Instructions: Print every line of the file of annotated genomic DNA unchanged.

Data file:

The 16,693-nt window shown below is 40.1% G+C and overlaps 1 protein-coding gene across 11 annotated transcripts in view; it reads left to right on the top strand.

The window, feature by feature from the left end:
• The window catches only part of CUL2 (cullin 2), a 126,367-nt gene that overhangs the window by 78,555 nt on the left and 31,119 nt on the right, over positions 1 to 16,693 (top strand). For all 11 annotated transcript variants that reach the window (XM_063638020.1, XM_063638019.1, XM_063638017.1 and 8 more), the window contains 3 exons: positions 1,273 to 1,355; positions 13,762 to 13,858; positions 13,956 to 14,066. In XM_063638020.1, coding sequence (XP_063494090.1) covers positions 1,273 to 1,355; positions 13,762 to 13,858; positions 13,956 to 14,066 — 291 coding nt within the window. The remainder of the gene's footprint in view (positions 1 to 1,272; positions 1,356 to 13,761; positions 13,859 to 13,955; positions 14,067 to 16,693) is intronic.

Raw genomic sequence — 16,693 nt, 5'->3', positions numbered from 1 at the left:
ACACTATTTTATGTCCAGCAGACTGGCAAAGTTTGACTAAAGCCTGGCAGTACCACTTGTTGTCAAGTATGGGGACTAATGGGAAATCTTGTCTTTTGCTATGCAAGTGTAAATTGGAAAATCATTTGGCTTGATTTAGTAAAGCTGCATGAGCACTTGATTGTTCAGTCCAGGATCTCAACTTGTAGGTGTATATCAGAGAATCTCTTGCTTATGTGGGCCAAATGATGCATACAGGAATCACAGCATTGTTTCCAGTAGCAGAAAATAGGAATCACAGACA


The 16,693-nt window shown below is 40.1% G+C and overlaps 1 protein-coding gene across 11 annotated transcripts in view; it reads left to right on the top strand.

The window, feature by feature from the left end:
• The window catches only part of CUL2 (cullin 2), a 126,367-nt gene that overhangs the window by 78,555 nt on the left and 31,119 nt on the right, over positions 1 to 16,693 (top strand). For all 11 annotated transcript variants that reach the window (XM_063638020.1, XM_063638019.1, XM_063638017.1 and 8 more), the window contains 3 exons: positions 1,273 to 1,355; positions 13,762 to 13,858; positions 13,956 to 14,066. In XM_063638020.1, coding sequence (XP_063494090.1) covers positions 1,273 to 1,355; positions 13,762 to 13,858; positions 13,956 to 14,066 — 291 coding nt within the window. The remainder of the gene's footprint in view (positions 1 to 1,272; positions 1,356 to 13,761; positions 13,859 to 13,955; positions 14,067 to 16,693) is intronic.

Raw genomic sequence — 16,693 nt, 5'->3', positions numbered from 1 at the left:
ACACTATTTTATGTCCAGCAGACTGGCAAAGTTTGACTAAAGCCTGGCAGTACCACTTGTTGTCAAGTATGGGGACTAATGGGAAATCTTGTCTTTTGCTATGCAAGTGTAAATTGGAAAATCATTTGGCTTGATTTAGTAAAGCTGCATGAGCACTTGATTGTTCAGTCCAGGATCTCAACTTGTAGGTGTATATCAGAGAATCTCTTGCTTATGTGGGCCAAATGATGCATACAGGAATCACAGCATTGTTTCCAGTAGCAGAAAATAGGAATCACAGACA